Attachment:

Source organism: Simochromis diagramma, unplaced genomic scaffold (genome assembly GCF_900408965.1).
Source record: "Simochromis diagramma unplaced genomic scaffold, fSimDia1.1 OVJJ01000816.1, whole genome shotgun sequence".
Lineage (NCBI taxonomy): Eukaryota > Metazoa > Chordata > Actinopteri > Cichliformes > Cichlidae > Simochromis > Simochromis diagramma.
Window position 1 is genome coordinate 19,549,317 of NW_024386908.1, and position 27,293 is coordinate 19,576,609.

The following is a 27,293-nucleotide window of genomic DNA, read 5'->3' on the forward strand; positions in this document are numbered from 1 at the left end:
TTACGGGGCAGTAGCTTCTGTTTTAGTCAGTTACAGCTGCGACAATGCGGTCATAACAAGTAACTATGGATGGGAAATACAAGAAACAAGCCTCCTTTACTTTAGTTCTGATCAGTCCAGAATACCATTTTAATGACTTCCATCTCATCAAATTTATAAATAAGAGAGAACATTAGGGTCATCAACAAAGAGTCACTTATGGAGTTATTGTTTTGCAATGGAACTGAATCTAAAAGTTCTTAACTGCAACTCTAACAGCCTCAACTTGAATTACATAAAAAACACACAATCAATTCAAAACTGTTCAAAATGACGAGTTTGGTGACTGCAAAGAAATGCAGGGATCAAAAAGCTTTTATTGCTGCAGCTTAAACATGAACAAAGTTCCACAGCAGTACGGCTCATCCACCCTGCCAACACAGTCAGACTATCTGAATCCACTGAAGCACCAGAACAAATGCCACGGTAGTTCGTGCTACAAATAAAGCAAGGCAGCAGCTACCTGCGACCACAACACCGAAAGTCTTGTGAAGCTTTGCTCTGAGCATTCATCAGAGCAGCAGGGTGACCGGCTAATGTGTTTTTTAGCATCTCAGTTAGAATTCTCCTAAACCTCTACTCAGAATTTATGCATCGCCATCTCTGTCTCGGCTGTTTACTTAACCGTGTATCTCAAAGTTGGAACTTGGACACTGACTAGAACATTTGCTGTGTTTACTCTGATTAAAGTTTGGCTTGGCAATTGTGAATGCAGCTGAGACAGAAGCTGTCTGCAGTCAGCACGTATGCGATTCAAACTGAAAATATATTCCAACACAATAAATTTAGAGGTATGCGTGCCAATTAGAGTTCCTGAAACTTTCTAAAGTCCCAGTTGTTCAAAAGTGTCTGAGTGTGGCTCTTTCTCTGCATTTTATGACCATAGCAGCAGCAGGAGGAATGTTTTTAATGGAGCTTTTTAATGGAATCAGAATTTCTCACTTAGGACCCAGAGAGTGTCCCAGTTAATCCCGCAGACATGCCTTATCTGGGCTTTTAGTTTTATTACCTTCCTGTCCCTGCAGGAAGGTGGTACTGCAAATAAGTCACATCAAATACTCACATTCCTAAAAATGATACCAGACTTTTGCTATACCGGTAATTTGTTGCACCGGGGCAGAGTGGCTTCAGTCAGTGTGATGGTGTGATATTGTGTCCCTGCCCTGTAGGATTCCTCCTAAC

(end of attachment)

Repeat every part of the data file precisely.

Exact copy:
Source organism: Simochromis diagramma, unplaced genomic scaffold (genome assembly GCF_900408965.1).
Source record: "Simochromis diagramma unplaced genomic scaffold, fSimDia1.1 OVJJ01000816.1, whole genome shotgun sequence".
Lineage (NCBI taxonomy): Eukaryota > Metazoa > Chordata > Actinopteri > Cichliformes > Cichlidae > Simochromis > Simochromis diagramma.
Window position 1 is genome coordinate 19,549,317 of NW_024386908.1, and position 27,293 is coordinate 19,576,609.

The following is a 27,293-nucleotide window of genomic DNA, read 5'->3' on the forward strand; positions in this document are numbered from 1 at the left end:
TTACGGGGCAGTAGCTTCTGTTTTAGTCAGTTACAGCTGCGACAATGCGGTCATAACAAGTAACTATGGATGGGAAATACAAGAAACAAGCCTCCTTTACTTTAGTTCTGATCAGTCCAGAATACCATTTTAATGACTTCCATCTCATCAAATTTATAAATAAGAGAGAACATTAGGGTCATCAACAAAGAGTCACTTATGGAGTTATTGTTTTGCAATGGAACTGAATCTAAAAGTTCTTAACTGCAACTCTAACAGCCTCAACTTGAATTACATAAAAAACACACAATCAATTCAAAACTGTTCAAAATGACGAGTTTGGTGACTGCAAAGAAATGCAGGGATCAAAAAGCTTTTATTGCTGCAGCTTAAACATGAACAAAGTTCCACAGCAGTACGGCTCATCCACCCTGCCAACACAGTCAGACTATCTGAATCCACTGAAGCACCAGAACAAATGCCACGGTAGTTCGTGCTACAAATAAAGCAAGGCAGCAGCTACCTGCGACCACAACACCGAAAGTCTTGTGAAGCTTTGCTCTGAGCATTCATCAGAGCAGCAGGGTGACCGGCTAATGTGTTTTTTAGCATCTCAGTTAGAATTCTCCTAAACCTCTACTCAGAATTTATGCATCGCCATCTCTGTCTCGGCTGTTTACTTAACCGTGTATCTCAAAGTTGGAACTTGGACACTGACTAGAACATTTGCTGTGTTTACTCTGATTAAAGTTTGGCTTGGCAATTGTGAATGCAGCTGAGACAGAAGCTGTCTGCAGTCAGCACGTATGCGATTCAAACTGAAAATATATTCCAACACAATAAATTTAGAGGTATGCGTGCCAATTAGAGTTCCTGAAACTTTCTAAAGTCCCAGTTGTTCAAAAGTGTCTGAGTGTGGCTCTTTCTCTGCATTTTATGACCATAGCAGCAGCAGGAGGAATGTTTTTAATGGAGCTTTTTAATGGAATCAGAATTTCTCACTTAGGACCCAGAGAGTGTCCCAGTTAATCCCGCAGACATGCCTTATCTGGGCTTTTAGTTTTATTACCTTCCTGTCCCTGCAGGAAGGTGGTACTGCAAATAAGTCACATCAAATACTCACATTCCTAAAAATGATACCAGACTTTTGCTATACCGGTAATTTGTTGCACCGGGGCAGAGTGGCTTCAGTCAGTGTGATGGTGTGATATTGTGTCCCTGCCCTGTAGGATTCCTCCTAAC